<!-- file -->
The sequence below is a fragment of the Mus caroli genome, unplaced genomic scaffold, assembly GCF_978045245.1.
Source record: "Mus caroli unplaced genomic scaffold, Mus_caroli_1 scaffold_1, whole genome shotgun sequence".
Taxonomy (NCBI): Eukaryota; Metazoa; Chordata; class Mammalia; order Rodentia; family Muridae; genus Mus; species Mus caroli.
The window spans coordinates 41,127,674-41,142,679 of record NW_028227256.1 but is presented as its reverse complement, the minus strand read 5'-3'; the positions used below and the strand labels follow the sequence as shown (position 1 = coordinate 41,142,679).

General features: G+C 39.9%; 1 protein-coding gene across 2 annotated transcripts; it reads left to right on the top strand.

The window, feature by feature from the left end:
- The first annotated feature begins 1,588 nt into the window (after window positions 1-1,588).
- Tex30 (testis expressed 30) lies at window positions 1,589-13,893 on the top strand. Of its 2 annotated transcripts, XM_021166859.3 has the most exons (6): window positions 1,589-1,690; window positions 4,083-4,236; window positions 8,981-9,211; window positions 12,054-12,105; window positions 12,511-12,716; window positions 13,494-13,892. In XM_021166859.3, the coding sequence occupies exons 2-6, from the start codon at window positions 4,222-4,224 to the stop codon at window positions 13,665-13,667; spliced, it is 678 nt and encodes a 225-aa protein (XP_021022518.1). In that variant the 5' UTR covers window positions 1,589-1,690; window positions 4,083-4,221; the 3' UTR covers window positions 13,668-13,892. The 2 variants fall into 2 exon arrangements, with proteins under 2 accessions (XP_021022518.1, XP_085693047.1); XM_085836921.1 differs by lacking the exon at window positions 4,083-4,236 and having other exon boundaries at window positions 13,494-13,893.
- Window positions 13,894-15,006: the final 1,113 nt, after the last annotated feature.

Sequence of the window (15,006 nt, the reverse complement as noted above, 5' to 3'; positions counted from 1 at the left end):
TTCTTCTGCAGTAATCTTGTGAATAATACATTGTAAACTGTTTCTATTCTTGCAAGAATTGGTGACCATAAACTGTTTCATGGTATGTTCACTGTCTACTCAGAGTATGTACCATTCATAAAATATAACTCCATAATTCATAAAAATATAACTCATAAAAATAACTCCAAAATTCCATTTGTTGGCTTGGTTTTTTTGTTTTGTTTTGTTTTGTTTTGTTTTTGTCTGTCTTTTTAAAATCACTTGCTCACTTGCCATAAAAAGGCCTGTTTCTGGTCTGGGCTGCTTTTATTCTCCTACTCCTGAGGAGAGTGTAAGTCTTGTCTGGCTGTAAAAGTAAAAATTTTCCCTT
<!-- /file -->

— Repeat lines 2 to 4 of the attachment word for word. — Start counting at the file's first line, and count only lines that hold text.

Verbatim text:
Source record: "Mus caroli unplaced genomic scaffold, Mus_caroli_1 scaffold_1, whole genome shotgun sequence".
Taxonomy (NCBI): Eukaryota; Metazoa; Chordata; class Mammalia; order Rodentia; family Muridae; genus Mus; species Mus caroli.
The window spans coordinates 41,127,674-41,142,679 of record NW_028227256.1 but is presented as its reverse complement, the minus strand read 5'-3'; the positions used below and the strand labels follow the sequence as shown (position 1 = coordinate 41,142,679).